Session 2: Fieldvisit
What is ‘community’? While planning the training, we were curious about the Chinese notion of ‘community’, whether and how it is different from ours. Also, we wanted to share the Bapu Trust practice that CRPD and article 19 required an expansive and inclusive notion of ‘community’. Enabling communities for Inclusion means we actively engage all of the communities. So participants to the training had a field exposure in the afternoon, and debriefing later on, about ‘community’. Who are they, how do they process mental health and disability, how do we work with this abstract entity? Bapu Trust did not assume that ‘community’ means ‘family’. Community in Pune, for the Bapu trust, included enabling ‘Social capital’… a network of interlinked resources available to people on daily basis, and available to people as safety net when someone needs it. The participants went on a ‘resource mapping’ exercise, (with fieldworkers Naziya, ShahinKhan and Ratna, along with translator Bharti), and visited a variety of people and spaces where conversations around ‘mental health’ and ‘disability’ happened facilitated by the Bapu Trust. They came to know of our collaborating agencies which provide a number of concrete services to the BT clients, including Domestic Violence interventions. They also met clients and families. Visits to neighbours and supporters of some of our high support needs clients were also offered: BT program enables neighbourhoods to give care.
In the debriefing, cultural and local differences were discussed, whether ‘community’, in the way Bapu Trust experiences it, exists in China. It seemed that in a service setting, as experienced by Ken, a kind of community did exist. A discussion ensued, whether a mental health program needs to go ‘public’ or liaise with a variety of community groups and organizations; or should just serve the needs of ‘mentally ill’ people. BT team offered that a community has different kinds of needs in psychosocial dimension, and bringing the subject to the whole community may make it easier for empathy and community care giving skill to develop. Another discussion revolved around highrise apartments for low income communities in ‘modernized’ societies like China; versus sprawling chawls or slums as found in Pune. The strengths of the latter model in bringing people closer through physical proximity and structure of housing were discussed. While there was the sense of difference, cultural similarities were also acknowledged. The links with Development, the integrated approach to Inclusion and community collaboration on implementing human rights were highlighted through this discussion.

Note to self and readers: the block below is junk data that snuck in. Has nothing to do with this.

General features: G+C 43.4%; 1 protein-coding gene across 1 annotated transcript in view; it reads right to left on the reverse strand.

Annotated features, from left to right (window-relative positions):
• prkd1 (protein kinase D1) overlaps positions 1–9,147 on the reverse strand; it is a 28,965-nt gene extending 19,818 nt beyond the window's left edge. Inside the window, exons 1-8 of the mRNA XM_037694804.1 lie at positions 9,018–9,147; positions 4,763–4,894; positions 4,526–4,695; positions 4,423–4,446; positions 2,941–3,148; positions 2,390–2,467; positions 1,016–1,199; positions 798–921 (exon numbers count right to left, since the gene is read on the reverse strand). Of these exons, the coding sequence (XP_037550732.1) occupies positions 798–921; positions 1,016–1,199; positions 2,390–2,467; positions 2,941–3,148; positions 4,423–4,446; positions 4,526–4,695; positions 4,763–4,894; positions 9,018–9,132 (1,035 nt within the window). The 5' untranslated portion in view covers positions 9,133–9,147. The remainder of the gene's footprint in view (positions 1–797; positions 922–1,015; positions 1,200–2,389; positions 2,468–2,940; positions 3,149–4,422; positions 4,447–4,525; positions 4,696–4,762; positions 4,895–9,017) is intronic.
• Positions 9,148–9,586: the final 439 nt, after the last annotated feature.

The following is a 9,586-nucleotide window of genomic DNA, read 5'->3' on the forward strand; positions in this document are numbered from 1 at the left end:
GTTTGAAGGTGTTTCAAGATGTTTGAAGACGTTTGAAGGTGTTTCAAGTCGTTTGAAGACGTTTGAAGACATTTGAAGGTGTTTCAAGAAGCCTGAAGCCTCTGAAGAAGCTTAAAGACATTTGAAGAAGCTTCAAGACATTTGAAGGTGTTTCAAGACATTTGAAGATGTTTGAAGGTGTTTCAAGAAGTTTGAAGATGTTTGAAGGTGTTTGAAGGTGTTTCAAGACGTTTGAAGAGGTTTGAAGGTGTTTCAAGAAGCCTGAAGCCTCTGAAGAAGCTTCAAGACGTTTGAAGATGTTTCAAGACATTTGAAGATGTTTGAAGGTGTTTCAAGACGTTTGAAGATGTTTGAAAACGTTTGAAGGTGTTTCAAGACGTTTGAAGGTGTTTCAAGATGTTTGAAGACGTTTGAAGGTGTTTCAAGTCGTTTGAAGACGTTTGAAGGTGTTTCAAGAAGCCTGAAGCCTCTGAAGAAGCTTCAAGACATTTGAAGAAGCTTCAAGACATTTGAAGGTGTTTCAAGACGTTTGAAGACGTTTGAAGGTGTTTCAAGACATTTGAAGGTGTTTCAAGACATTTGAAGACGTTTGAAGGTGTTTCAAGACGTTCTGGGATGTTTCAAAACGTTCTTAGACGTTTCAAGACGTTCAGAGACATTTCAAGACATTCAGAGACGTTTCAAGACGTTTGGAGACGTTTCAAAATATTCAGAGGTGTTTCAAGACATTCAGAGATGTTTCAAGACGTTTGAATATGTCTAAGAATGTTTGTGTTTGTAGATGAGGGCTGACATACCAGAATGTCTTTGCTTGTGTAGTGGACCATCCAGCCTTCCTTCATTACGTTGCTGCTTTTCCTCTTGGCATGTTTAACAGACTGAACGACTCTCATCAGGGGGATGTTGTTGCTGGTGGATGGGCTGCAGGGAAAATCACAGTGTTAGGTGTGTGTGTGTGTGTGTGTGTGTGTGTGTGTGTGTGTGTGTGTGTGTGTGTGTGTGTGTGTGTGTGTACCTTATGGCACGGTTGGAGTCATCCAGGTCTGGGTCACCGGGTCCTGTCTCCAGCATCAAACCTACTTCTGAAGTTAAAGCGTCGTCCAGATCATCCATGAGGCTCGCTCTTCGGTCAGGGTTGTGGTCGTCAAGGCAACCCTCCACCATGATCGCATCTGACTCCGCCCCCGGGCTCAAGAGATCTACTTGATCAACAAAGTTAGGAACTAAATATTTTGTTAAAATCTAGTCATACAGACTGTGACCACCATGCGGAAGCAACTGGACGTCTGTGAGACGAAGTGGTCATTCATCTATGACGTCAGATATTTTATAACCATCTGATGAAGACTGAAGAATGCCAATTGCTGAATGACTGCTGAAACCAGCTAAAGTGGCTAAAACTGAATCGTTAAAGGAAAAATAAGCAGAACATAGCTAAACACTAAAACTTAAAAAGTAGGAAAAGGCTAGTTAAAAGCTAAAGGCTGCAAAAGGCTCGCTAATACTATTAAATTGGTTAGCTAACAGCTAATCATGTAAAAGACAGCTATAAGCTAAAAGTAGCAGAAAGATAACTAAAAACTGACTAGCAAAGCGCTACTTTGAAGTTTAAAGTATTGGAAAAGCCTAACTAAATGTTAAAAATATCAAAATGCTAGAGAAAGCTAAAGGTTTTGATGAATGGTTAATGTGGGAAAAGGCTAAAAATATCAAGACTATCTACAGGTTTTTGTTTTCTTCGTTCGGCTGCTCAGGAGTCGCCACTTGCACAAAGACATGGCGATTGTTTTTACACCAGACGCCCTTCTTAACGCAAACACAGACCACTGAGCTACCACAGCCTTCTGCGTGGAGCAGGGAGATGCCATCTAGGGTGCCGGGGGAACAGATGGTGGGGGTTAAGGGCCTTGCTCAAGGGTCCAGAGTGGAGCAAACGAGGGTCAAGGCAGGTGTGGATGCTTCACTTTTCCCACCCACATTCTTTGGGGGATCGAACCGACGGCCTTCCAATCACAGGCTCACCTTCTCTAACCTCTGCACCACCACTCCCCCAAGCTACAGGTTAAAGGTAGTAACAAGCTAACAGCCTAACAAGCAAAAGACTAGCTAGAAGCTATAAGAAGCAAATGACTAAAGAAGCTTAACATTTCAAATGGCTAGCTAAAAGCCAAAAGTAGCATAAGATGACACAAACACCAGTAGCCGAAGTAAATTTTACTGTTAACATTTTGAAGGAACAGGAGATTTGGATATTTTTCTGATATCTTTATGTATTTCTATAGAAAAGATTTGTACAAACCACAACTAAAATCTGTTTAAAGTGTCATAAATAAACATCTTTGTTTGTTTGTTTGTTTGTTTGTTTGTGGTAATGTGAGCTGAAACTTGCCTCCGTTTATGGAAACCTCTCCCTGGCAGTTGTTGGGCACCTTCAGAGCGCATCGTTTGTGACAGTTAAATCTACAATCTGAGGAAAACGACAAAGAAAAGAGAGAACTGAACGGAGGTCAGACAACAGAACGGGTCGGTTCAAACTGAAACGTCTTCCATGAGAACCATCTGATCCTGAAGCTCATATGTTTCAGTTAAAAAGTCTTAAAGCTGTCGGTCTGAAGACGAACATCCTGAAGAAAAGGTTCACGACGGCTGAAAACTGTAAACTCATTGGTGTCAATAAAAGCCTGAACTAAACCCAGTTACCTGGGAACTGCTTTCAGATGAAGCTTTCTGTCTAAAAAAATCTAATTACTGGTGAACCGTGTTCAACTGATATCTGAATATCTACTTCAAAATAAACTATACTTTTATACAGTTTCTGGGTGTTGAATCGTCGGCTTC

Day2, 14th August 2014
Session 3: Circle of care
The morning session included garnering the learnings from the visit to the community, and enabling the participants to think about ‘community support’ in their own local context. The fieldworkers conducted the morning session, with support in translation by Kavita. While ‘social capital’ is an abstract notion, an activity was introduced, called ‘Circle of care’. In this activity participants are provided with a drawing of circles embedded within circles. Using their own context, they have to identify supports and resources in each circle designated as Friend, Family, Social Service, Neighbour, Work peer, etc. The activity was revealing, in terms of tracking supports for each client. A chart was made by the participants giving the name of support person / service, and the role played by that person / service in care giving. The Chinese and Indian context, the levels of ‘modernisation’, the level of dependence on the state for care and services, the magnitude of holding together of communities, diversity in local situations even in-country, etc. were discussed. For example, Beijing, GhonZhou and HongKong may have diversity in terms of social support; just as Ram Nagar and Lohiyanagar, as equally deprived low income communities may have differences. Establishing a community program must be mindful of the diversity.
Session 4: Peer and support counselling